Discussion in 'Miscellaneous' started by Argus Skyhawk, Jul 5, 2013.
But what about all of those cell-towers hiding in the clouds 6 miles off the ground?
If you want to call that moving the goalposts, that's your prerogative, I'd call it clarification. The basic point I was making, which I thought was obvious even with my poor wording, was that it was a pretty bizarre exception added to his surely-joking suggestion about speed restrictions.
So, yes, sorry, you don't have to have your cell phone powered down during a flight, the way I worded that was wrong even ignoring the new gate-to-gate electronics (which I had completely forgotten about).
What about trains and passengers in cars?
Perhaps not SMS, but at least on iPhones, instant messages (over any network) are used instead of SMS text messages whenever possible. The app seamlessly switches between them.
I never tried it. I would have guessed you'd occasionally connect to cell towers long enough for it to handle text delivery. But I'll defer to your expertise. I feel like I've gotten some cell signal several miles out from a tower in rural Minnesota with decent line of site before. Is that a bullshit observation and I was much closer than I thought? Is cruising altitude unfavorable for cell transmissions for some reason? Do cell tower antennas just not direct signal upwards?
Cell towers have wide ranges with no consistent number as it can depend on a number of factors. It can range from a few miles to dozens of miles. I would think for best efficiency the signals are directed to stay at ground level but I guess it could also be sphere around the tower.
The problem I see is that a plane is traveling at several hundred miles an hour meaning the phone is going to be pretty much going in and out of areas of coverage pretty quickly probably too quickly to maintain a consistent signal.
Fuck'em. Give me my $550k.
How about a device built into the driver seat that emits a signal to a certain range that tells the phone to deactivate texting. So if the phone is within a certain range of the driver's seat, no texts. That was passengers can continue to use their phones as normal and drivers can still use them as hands free.
Why concentrate on driving the vehicle? Fuck everyone else.
That will just create a class of even more distracted drivers, leaning, stretching.. striving to keep their phone out of jamming range, squinting to read their new messages.
Not to mention implausible and I'm pretty sure would violate FCC laws on having signal-jamming devices. Yeah, a signal-jamming device that can isolate texting inside the narrow space of the driver's seat.
I'd think of something closer to an "annunciator" that detects when the car is moving using the GPS and when the texting mode is on/being used. It causes a pop-up/internal-text that reminds people to look at the road. Maybe it does this when a text is started, is clicked away, and returns periodically as the text and conversation continues. At the very least this would be annoying to texters who won't bother with texting while driving because of it. Passengers, of course, would have to deal with it too but wouldn't have their attention as divided so maybe a bit less of a hassle.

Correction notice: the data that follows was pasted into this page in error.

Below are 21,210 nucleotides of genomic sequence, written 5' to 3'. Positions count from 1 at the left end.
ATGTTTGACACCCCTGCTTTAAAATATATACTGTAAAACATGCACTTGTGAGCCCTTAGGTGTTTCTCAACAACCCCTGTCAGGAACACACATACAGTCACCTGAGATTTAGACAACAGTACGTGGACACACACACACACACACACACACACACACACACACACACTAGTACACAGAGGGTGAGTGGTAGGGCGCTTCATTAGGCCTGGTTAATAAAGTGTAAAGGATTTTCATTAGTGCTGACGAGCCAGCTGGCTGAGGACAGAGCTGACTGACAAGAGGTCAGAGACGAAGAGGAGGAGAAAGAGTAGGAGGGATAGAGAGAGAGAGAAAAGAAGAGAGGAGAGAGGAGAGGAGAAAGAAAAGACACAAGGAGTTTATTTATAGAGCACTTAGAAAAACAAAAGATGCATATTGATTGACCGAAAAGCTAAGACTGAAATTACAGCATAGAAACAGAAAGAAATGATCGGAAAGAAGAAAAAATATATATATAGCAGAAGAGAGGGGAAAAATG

I never said signal jamming. I said a device that sends a signal to the phone that the phone in turn reads and shuts off the ability to text.
Motorcycles will have them too, right?
That would still shut down the texting ability of anyone else in the car, or like what was mentioned above, they just hold their phone over the passenger's seat.
A better solution would be to automatically pair the phone into the bluetooth of the car and that deactivates the texting feature. Still, it would be difficult to get around the fact the other phones in the car would be text-restricted as well.
You're usually closer than you think to a cell tower. Regardless, you're also 6-7 miles up when cruising and cell tower signals are designed to radiate out, not up.
Trying to find some technical means to stop phones from texting in a car is a fool's errand. People will always find a way around that.
Make it technologically irrelevant with voice activation, dictation, and text-to-speech features. That's really the only way it's going to be solved. (That, or all the idiots texting get themselves killed in the meantime.)
You say that like it's a bad thing...
It is bad. It would be inconvenient to any passengers in the car.
^ Let them wait until they get OUT of the car to text, then.
There are many legitimate reasons to text while in a car. Are they necessary? No, probably not. We did okay before we had mobile devices and texting. But it's unrealistic, short-sighted, unnecessary, and narrow-minded to propose that no one should have the ability to text in a car.
^ For extended trips that last hours, I agree, you do need some kind of a diversion. But the whole reason we're discussing this is to eliminate the problem of texting while DRIVING. If that means that passengers can't text either, well, that's a kind of side effect I could live with.
You don't need a diversion. Texting isn't something that is frivolous but suddenly becomes necessary after a certain duration of time. You repeatedly look at issues from a very narrow point of view, your own. Step outside and imagine what other people's uses, needs, and possible alternatives might be instead of just thinking about what you could live with.
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